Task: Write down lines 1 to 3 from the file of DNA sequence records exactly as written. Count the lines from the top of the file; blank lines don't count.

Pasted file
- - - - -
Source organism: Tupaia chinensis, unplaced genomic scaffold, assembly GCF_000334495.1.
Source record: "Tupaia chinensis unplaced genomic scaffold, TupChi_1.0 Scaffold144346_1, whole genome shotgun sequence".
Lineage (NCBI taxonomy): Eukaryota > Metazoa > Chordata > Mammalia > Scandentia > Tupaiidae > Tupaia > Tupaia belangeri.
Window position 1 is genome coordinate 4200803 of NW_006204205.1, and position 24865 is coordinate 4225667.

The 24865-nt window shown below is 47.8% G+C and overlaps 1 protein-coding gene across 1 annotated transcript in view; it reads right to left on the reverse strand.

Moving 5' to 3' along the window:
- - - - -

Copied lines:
Source organism: Tupaia chinensis, unplaced genomic scaffold, assembly GCF_000334495.1.
Source record: "Tupaia chinensis unplaced genomic scaffold, TupChi_1.0 Scaffold144346_1, whole genome shotgun sequence".
Lineage (NCBI taxonomy): Eukaryota > Metazoa > Chordata > Mammalia > Scandentia > Tupaiidae > Tupaia > Tupaia belangeri.